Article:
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Class 4 Fractions Interview

Class 4 Fractions Interview

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Internal notes on a student interview, eliciting class 4 students' ideas on fractions
Internal notes on a student interview, eliciting class 4 students' ideas on fractions

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Categories:Types, Research
Published by: Vishnuteerth Agnihotri on Dec 26, 2008
Copyright:Attribution Non-commercial

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10/01/2011

 
Report on student interview on fractionsBasis for doing the interview
: On the previous day, a revision class was observed onfractions in Class 4 of this school. The focus of the entire class was superficialunderstanding of terms (proper, improper and mixed fractions, equivalent fractions etc.).On raising this point in the interactive session later on, the teachers voiced that thestudents would be able to answer conceptual questions related to fractions also, if theywere asked. The interview was planned to try and find out whether this really was thecase.
The mode of selection of the questions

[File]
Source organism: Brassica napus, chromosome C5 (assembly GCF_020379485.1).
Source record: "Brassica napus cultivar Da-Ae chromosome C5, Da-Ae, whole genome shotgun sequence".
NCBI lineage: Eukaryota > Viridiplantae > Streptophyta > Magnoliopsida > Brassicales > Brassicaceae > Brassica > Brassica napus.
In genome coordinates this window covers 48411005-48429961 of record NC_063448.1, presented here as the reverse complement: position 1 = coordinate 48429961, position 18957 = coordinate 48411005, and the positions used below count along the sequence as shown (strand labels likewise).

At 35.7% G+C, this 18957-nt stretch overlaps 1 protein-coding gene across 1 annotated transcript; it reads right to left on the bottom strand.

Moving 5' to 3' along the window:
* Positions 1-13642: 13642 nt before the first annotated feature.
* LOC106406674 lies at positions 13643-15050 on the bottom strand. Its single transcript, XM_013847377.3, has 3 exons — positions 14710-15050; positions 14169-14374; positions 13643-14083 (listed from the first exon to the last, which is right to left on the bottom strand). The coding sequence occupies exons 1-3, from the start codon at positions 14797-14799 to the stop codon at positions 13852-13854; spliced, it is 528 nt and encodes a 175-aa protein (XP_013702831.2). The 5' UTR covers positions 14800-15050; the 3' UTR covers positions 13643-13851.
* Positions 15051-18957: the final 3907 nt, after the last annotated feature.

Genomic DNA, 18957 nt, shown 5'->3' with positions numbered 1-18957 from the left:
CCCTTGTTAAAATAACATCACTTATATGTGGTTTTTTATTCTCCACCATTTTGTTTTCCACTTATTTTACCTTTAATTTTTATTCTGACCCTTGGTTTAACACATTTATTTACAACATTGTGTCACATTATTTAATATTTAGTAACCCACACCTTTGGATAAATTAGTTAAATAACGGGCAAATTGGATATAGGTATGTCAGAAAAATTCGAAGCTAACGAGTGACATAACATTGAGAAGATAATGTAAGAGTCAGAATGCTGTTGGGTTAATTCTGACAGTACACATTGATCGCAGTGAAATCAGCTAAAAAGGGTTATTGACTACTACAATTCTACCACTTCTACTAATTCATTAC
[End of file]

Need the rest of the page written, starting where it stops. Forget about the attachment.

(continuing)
: Though the original plan was to use only thosequestions where the students of that particular school had demonstrated a misconception(Nishchal helped in selecting those), later it was decided to use
at least one question froma past round 
. This turned out to be a good idea, as the class seemed to have been tutoredon the questions from their own paper.
Methodology:
A question was projected on the computer monitors around the class andwritten on the board. Students were given time to put down the correct option and think of the justification. Then the one by one the options were read out and students who hadchosen that asked to raise their hand to enable a head count.
 
In 2 of the questions, theanswers were read out in scrambled order for the head count, keeping the correct optionfor the last. After giving a few kids the opportunity to justify their answer to the class,students were again asked for the answer (noting to see if some had changed their answer).